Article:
The San Jose Mercury News writes that AT&Ts T-Mobile acquisition would bring LTE to Santa Cruz County, CA residents. Santa Cruz County represents topographical challenges because it’s on the Pacific coast and is mountainous. AT&T claims their antennas have a limited capacity, which results in dropped calls during busy times. Using T-Mobile’s existing cell towers will help alleviate that problem and provide the basis for LTE deployment in the county, according to the article:
The Merc reports that for some Santa Cruz customers, the promised improvements are too little, too late. They have left AT&T for a competitor.
- “I have great coverage in Santa Cruz and while driving over (Highway) 17,” said Steven Kozak, who switched to Sprint.
- “If AT&T acquired T-Mobile, I will be forced to find a new provider,” said Bruce Reiss, who went to T-Mobile after experiencing bad service with AT&T from 2003 to 2007.
- Santa Cruz resident Stephen Hauskins is among the unhappy AT&T customers. “Most of my calls get dropped or I can’t even get a connection,” said Hauskins, who lives on Western Drive. However, he has no problems making calls when he’s at UC Santa Cruz or on the lower Westside.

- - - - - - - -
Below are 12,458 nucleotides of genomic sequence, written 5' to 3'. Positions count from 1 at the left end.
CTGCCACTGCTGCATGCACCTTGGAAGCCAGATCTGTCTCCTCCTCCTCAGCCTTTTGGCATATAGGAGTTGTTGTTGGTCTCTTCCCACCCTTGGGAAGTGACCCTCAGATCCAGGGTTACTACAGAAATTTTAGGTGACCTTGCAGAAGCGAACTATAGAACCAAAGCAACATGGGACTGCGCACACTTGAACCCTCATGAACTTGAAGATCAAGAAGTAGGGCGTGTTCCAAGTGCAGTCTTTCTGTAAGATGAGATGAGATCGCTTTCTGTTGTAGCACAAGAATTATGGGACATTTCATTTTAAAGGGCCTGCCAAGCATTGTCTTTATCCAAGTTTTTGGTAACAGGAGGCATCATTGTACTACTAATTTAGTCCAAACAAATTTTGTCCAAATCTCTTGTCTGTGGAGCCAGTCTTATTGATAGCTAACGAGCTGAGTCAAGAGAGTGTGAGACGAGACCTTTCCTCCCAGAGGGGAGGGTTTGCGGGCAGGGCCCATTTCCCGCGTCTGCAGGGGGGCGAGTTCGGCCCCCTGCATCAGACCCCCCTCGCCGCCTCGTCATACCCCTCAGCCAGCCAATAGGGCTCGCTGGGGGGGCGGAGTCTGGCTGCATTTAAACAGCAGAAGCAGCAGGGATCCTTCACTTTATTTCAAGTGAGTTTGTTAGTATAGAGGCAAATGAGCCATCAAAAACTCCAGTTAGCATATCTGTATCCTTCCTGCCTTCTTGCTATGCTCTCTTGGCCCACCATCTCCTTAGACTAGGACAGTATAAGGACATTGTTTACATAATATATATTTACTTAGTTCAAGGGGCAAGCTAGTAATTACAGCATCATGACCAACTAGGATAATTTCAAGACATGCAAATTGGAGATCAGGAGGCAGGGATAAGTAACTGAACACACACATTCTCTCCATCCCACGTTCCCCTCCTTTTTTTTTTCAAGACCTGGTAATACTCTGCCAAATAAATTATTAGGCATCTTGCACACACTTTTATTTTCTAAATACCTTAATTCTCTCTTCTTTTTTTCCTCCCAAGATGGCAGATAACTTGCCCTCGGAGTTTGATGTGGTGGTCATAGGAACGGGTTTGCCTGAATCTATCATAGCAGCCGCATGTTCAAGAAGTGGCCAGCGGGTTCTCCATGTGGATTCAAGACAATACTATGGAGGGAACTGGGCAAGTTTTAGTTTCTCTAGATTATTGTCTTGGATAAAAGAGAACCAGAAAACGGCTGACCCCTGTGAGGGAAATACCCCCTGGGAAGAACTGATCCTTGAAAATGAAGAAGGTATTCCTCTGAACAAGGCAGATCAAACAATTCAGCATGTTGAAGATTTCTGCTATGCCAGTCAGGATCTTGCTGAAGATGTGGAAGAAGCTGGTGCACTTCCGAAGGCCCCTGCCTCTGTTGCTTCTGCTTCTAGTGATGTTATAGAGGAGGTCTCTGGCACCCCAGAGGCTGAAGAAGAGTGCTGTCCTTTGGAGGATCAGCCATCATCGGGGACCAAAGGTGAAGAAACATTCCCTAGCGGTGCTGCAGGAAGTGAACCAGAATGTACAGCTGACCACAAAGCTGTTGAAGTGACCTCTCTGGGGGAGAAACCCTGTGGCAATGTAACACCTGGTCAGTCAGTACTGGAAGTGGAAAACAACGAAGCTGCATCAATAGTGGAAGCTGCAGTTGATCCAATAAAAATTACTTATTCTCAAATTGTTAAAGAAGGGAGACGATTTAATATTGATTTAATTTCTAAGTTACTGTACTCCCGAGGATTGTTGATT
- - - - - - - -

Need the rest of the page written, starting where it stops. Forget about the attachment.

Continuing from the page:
- Jerry Granger, an AT&T customer on 36th Avenue in Mid-County, said he deals with dropped calls, missed calls and poor reception.
We leave it to the reader to decide whether AT&Ts buyout of T-Mobile is really intended to extend it’s LTE footprint to rural or sparsely populated areas. Again, AT&Ts claim is that it will bring LTE from 80% to 97% of the US population. Public interest groups say that’s a smelly smokescreen and that the real reason for the deal is to knock out Sprint and lower tiered wireless competitiors, leaving only AT&T and VZW as dominant duopolies of the U.S. wireless world.
To contact the CPUC Public Advisor to support or condemn the AT&T/T-Mobile deal, write to: www.cpuc.ca.gov/PUC/aboutus/Divisions/CSID/Public+Advisor/